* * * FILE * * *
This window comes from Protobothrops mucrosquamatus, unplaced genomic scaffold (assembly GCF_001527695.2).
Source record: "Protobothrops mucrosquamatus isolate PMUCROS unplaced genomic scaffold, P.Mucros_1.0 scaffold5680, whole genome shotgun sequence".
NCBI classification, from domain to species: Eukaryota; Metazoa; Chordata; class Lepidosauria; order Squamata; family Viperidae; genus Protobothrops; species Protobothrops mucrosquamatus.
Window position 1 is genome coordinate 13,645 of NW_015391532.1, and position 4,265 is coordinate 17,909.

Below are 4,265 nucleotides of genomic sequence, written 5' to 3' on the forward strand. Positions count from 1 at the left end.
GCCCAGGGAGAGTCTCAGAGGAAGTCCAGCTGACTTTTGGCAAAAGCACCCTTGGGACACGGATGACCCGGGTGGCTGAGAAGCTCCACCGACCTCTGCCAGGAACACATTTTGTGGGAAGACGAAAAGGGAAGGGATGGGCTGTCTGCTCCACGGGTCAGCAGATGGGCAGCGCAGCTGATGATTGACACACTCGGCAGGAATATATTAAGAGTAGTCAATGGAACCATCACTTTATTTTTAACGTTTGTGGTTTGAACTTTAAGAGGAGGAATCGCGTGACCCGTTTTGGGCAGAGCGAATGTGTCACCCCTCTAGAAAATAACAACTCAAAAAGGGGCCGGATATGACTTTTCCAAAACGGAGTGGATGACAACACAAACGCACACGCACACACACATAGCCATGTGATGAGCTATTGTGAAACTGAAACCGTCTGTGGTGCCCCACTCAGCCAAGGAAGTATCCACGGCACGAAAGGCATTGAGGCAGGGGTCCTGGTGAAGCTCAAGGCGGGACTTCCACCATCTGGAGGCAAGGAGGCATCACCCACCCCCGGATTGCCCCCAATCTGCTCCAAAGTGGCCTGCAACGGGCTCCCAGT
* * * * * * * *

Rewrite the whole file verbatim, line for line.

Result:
This window comes from Protobothrops mucrosquamatus, unplaced genomic scaffold (assembly GCF_001527695.2).
Source record: "Protobothrops mucrosquamatus isolate PMUCROS unplaced genomic scaffold, P.Mucros_1.0 scaffold5680, whole genome shotgun sequence".
NCBI classification, from domain to species: Eukaryota; Metazoa; Chordata; class Lepidosauria; order Squamata; family Viperidae; genus Protobothrops; species Protobothrops mucrosquamatus.
Window position 1 is genome coordinate 13,645 of NW_015391532.1, and position 4,265 is coordinate 17,909.

Below are 4,265 nucleotides of genomic sequence, written 5' to 3' on the forward strand. Positions count from 1 at the left end.
GCCCAGGGAGAGTCTCAGAGGAAGTCCAGCTGACTTTTGGCAAAAGCACCCTTGGGACACGGATGACCCGGGTGGCTGAGAAGCTCCACCGACCTCTGCCAGGAACACATTTTGTGGGAAGACGAAAAGGGAAGGGATGGGCTGTCTGCTCCACGGGTCAGCAGATGGGCAGCGCAGCTGATGATTGACACACTCGGCAGGAATATATTAAGAGTAGTCAATGGAACCATCACTTTATTTTTAACGTTTGTGGTTTGAACTTTAAGAGGAGGAATCGCGTGACCCGTTTTGGGCAGAGCGAATGTGTCACCCCTCTAGAAAATAACAACTCAAAAAGGGGCCGGATATGACTTTTCCAAAACGGAGTGGATGACAACACAAACGCACACGCACACACACATAGCCATGTGATGAGCTATTGTGAAACTGAAACCGTCTGTGGTGCCCCACTCAGCCAAGGAAGTATCCACGGCACGAAAGGCATTGAGGCAGGGGTCCTGGTGAAGCTCAAGGCGGGACTTCCACCATCTGGAGGCAAGGAGGCATCACCCACCCCCGGATTGCCCCCAATCTGCTCCAAAGTGGCCTGCAACGGGCTCCCAGT